The social movement that developed in Slovakia after the end of the Great War succeeded in capturing the left-wing parties - Social Democracy and the Communist Party. In particular, communists in the ideological struggle did not hesitate to use the alleged parallels of communist ideas with Christianity. Thanks to this tactic, they were also successful among religious populations. Therefore, efforts to establish Christian-oriented trade unions in Slovakia were not too successful. Thus, in November 1924, through the Pastoral Letter, the Slovak bishops entered the conflict and watched with concern the rising anticlerical movement in Czechoslovakia.
Keywords: Pastoral Letter. Slovakia. Ideological conflict. Trade unions. Social interests.
ZAVACKÁ, Marína. Adventures of Academic Mobility: Roman Jakobson in Slovakia.
Historický časopis, 2019, 67, 5, pp. 851-878, Bratislava.
The study focuses on the repeated visits of Russian-born Harvard linguist Roman Jakobson to Slovakia. The author traces Jakobson’s Slovak contacts from the interwar period up to 1968. Based on analysis of secret police documents and memoir literature, the research offers an insight into contemporary academic and cultural life in 20th century Czechoslovakia. Jakobson’s first Slovak contacts in the 1920s were linked to his activities in the Prague Soviet legation and the Charles University. In the 1930s he visited Bratislava more frequently, while teaching at Brno University. During the Stalinist era in Czechoslovakia, a number of his friends and colleagues were politically prosecuted. Only in 1957, was he able to return to Czechoslovakia for Slavonic Studies conferences in Prague and Olomouc, using this occasion to give a lecture also in Bratislava. In the approaching wave of hate-campaign against local “unreliable intellectuals” he was denounced as a “cosmopolitan” and “Western agent”. Subsequent attempts for Jakobson’s academic and public rehabilitation, urged by his Czechoslovak friends, became a reality only during his visit in 1968. The presentation ceremony of the Golden medal of the Slovak Academy of Sciences to Roman Jakobson was scheduled in Bratislava on August 21, 1968, the day of the Soviet-led invasion of Czechoslovakia by the Warsaw Pact.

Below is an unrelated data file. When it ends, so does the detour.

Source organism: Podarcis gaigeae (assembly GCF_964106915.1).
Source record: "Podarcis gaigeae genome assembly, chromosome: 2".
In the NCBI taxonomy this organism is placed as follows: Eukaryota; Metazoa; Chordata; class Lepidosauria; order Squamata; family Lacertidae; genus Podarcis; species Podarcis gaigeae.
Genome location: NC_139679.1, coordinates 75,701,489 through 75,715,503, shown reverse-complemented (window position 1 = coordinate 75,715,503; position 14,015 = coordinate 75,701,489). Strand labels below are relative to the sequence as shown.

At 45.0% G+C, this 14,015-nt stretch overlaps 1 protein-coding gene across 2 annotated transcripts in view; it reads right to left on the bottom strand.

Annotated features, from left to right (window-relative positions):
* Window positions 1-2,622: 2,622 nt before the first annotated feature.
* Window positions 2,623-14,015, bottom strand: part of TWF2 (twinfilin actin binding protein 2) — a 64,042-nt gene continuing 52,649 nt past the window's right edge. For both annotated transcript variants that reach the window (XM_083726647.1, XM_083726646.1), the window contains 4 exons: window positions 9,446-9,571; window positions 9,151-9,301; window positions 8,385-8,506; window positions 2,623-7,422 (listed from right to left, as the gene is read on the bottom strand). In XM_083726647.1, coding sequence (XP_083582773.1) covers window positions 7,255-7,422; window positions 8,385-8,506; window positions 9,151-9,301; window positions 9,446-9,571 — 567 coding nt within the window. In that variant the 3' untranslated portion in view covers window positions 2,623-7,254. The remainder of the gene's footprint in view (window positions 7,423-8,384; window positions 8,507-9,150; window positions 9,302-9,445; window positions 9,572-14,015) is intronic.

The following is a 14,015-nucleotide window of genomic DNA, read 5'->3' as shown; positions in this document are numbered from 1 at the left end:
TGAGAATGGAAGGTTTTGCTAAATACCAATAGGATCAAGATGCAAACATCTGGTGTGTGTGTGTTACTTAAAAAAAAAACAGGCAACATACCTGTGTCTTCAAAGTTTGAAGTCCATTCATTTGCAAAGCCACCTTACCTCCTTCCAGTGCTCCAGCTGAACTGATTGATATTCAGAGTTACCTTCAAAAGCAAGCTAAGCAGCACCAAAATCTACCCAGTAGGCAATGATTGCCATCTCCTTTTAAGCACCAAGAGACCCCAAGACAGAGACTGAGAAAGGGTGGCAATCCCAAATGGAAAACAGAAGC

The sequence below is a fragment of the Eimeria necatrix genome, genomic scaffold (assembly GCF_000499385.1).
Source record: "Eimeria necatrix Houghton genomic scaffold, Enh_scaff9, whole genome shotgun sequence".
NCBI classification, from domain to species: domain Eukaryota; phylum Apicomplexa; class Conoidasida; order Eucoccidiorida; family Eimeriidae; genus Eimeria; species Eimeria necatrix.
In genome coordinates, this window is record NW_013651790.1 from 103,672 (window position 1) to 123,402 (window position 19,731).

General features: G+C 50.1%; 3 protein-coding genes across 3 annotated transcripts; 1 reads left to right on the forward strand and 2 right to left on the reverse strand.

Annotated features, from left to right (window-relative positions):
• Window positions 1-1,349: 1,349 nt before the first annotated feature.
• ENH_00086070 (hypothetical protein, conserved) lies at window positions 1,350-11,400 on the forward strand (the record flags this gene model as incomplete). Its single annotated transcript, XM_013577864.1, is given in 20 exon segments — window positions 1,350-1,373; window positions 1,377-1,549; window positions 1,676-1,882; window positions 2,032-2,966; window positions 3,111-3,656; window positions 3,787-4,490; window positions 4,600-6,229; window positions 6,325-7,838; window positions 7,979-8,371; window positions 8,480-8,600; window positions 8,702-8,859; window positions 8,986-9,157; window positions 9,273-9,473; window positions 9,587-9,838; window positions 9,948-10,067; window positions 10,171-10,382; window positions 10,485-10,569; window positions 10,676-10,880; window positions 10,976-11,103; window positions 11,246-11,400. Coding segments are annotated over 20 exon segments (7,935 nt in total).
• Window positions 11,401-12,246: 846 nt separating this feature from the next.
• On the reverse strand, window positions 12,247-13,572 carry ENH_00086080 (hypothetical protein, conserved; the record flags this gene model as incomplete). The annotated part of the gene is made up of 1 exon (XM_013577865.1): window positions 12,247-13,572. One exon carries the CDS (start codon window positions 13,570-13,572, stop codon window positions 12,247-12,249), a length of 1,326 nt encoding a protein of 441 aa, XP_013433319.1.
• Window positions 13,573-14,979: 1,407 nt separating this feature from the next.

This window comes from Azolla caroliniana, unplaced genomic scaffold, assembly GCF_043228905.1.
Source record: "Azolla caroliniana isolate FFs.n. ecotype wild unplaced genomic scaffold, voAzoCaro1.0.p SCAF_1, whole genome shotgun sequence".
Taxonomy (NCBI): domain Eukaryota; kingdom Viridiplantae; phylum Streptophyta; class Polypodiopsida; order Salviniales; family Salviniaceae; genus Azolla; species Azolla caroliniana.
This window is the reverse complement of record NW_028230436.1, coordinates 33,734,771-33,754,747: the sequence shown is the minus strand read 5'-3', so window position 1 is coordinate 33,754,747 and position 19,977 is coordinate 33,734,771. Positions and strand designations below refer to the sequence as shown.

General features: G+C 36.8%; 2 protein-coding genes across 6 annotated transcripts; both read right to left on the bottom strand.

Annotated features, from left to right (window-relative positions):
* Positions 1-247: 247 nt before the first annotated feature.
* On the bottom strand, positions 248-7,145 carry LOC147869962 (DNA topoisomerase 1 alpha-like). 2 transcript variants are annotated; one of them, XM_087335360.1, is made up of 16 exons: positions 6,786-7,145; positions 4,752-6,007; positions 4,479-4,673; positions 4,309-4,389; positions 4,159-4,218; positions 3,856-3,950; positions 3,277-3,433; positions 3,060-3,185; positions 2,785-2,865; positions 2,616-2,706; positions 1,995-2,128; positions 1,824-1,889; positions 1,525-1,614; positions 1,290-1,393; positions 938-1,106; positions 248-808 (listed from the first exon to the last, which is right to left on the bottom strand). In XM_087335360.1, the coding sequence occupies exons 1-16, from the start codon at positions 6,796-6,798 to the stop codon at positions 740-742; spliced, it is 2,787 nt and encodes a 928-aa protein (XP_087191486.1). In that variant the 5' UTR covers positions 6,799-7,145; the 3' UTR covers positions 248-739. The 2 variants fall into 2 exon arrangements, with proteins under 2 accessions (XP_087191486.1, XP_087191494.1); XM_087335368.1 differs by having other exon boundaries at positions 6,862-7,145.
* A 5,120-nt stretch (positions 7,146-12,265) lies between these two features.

Key words: Roman Jakobson. Structuralism. Linguistics. Slovakia. Czechoslovakia. Communism. Travel.
MICHÁLEK, Slavomír. The American Congress and Czechoslovak Monetary Gold, 1980–1981.
Historický časopis, 2019, 67, 5, pp. 879-904. Bratislava.
The history of the Czechoslovak monetary gold began to be written at the end of the 1930s at the time of the mutilation and break up of the Czechoslovak Republic. The gold was forcibly and illegally seized by Nazi Germany. At the end of the Second World War, the American army of occupation found it in salt mines at Merkers in Germany with gold from other countries. It was only in 1982 that an adequate part was returned to the vaults of the State Bank of Czechoslovakia in Prague. Soon after the Second World War, the USA, Great Britain and France established the Tripartite Commission for the Restitution of Monetary Gold on the basis of decisions by the Paris Reparations Conference. Its task was to secure the just and proportional return of recovered gold to all the affected countries including Czechoslovakia. During the following decades of the Cold War, gold was a regular subject of conflict, dispute and negotiations, especially between Washington and Prague. The agreements reached were cancelled by one side or the other, and they repeatedly went back to the beginning. This study is directed towards the period 1980–1981, when the United States Congress significantly intervened in the question of the return of the Czechoslovak gold.
Key words: Tripartite Commission for the Restitution of Monetary Gold. Lester Wolff. Compensation for nationalized property. Czechoslovak monetary gold, the US Congress and Czechoslovakia, 1980–1981.